|Número de publicación||US7865413 B2|
|Tipo de publicación||Concesión|
|Número de solicitud||US 11/069,231|
|Fecha de publicación||4 Ene 2011|
|Fecha de presentación||28 Feb 2005|
|Fecha de prioridad||5 Feb 2001|
|También publicado como||CA2437463A1, EP1364328A2, EP1364328A4, US6882983, US20020107794, US20050149415, WO2002063812A2, WO2002063812A3|
|Número de publicación||069231, 11069231, US 7865413 B2, US 7865413B2, US-B2-7865413, US7865413 B2, US7865413B2|
|Inventores||Thomas W. Furphy, David W. Bandych, John T. Marron, Jason A. Carreira|
|Cesionario original||Oracle International Corporation|
|Exportar cita||BiBTeX, EndNote, RefMan|
|Citas de patentes (38), Otras citas (2), Citada por (1), Clasificaciones (17), Eventos legales (3)|
|Enlaces externos: USPTO, Cesión de USPTO, Espacenet|
This application is a continuation of, and claims priority under 35 USC §120, to U.S. application Ser. No. 09/777,168 filed Feb. 5, 2001 now U.S. Pat. No. 6,882,983, the entire disclosures of which are hereby expressly incorporated by reference.
Contained herein is material that is subject to copyright protection. The copyright owner has no objection to the facsimile reproduction of the patent disclosure by any person as it appears in the Patent and Trademark Office patent files or records, and otherwise reserves all rights to the copyright.
The present invention relates to processing business transactions, and, more particularly, to a method and system for providing a single transaction point to process business transactions between multiple trading partners.
When one company, a purchaser, desires to buy products from another company, a supplier, an order is traditionally transmitted by the buying company to the selling company via a purchase order. The purchase order may be for a single product or for more than one product. If more than one product has been ordered, generally the purchase order will have a line item entry for each separate product. Often, a particular individual associated with the buying company, typically designated a “buyer,” is responsible for each particular purchase order. A company may have one or more such buyers.
The selling company then fills the order and sends the product(s) to the buying company. The buying company generally notes the quantity of product received on the purchase order, creating a receipt document. After the selling company has shipped the product(s) to the buying company, the selling company generates and sends to the buying company an invoice for payment for the product(s). Usually, the invoice will have line item entries corresponding to those line item entries on the purchase order and receipt document. Sometimes the invoice will have line item entries corresponding to the line items on more than one purchase order or receipt document. This invoice corresponds to a receivable asset of the selling company associated with the amount due from the buying company.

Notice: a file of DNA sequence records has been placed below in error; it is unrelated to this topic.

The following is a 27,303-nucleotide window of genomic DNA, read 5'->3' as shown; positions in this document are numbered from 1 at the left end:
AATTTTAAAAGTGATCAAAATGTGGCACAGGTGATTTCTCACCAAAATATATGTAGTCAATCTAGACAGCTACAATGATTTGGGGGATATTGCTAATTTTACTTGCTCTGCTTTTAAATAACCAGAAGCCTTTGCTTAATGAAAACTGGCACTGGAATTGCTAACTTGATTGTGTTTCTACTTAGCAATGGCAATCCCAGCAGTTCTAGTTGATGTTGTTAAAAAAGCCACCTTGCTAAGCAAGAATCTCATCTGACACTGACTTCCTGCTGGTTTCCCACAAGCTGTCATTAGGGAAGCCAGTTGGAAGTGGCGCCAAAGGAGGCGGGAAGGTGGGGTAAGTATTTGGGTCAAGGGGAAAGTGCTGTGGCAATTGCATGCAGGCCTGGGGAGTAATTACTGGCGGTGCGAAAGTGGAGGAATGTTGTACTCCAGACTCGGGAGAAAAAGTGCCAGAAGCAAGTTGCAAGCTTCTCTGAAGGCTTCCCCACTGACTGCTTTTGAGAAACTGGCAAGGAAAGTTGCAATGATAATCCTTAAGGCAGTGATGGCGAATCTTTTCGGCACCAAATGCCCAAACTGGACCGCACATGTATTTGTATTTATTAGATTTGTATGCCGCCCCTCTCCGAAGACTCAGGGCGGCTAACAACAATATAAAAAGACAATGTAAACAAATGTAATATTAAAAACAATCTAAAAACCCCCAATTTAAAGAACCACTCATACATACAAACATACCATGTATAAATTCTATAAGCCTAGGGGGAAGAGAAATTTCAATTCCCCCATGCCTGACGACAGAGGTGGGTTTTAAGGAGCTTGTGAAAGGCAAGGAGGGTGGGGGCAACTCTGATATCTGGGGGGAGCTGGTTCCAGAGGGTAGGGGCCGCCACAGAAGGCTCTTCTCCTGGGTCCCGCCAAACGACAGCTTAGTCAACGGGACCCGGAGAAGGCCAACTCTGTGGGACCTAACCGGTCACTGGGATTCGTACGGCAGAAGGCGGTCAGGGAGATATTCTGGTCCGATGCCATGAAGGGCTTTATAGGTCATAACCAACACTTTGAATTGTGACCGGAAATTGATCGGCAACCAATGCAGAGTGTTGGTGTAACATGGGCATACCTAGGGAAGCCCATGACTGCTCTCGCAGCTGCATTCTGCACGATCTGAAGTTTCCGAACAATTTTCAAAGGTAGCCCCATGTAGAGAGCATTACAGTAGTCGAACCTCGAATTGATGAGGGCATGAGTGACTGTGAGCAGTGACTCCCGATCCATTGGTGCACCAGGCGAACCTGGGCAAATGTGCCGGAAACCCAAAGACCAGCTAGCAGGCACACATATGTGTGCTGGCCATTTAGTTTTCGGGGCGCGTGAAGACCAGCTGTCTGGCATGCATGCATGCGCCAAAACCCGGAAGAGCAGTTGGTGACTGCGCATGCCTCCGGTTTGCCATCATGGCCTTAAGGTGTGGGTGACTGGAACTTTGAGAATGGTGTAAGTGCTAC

The selling companies may also sell the receivable associated with the invoice to a third party, such as a bank or other receivables factoring party, based on a discount from the receivable amount. This allows the selling company to receive the cash before the invoice is paid to better manage the cash flow. This also shifts the risk to the third party that the buying company will timely pay the invoice and will have no disputes with the invoice information. This is known as factoring.
The current infrastructure in both traditional and internet business-to-business transactions is highly fragmented with buying companies and selling companies each dealing with hundreds or thousands of parties, purchase orders, invoices, and receipt documents. A selling company's billing data is a component of a buying company's accounts payable data. A buying company's remittance data is a component of a selling company's accounts receivable data. Further, a company may be a buying company for some products and a selling company for other products
For each buying company, there are many selling companies with which it is a trading partner. For each selling company, there are many buying companies with which it is a trading partner. The buying companies and the selling companies must each track their accounts payable and accounts receivable information for each of the companies with which they do business. This can be illustrated as in
Thousands of companies each perform billing, invoice matching, and reconciliation activities independently and redundantly, despite the fact that they are all using the same source data, namely, the data from the purchase orders and corresponding invoices and receipt documents. The results of these activities are then shared between these companies via remittances, short pays, claims, etc. This business process can create unnecessary administrative confusion and expense.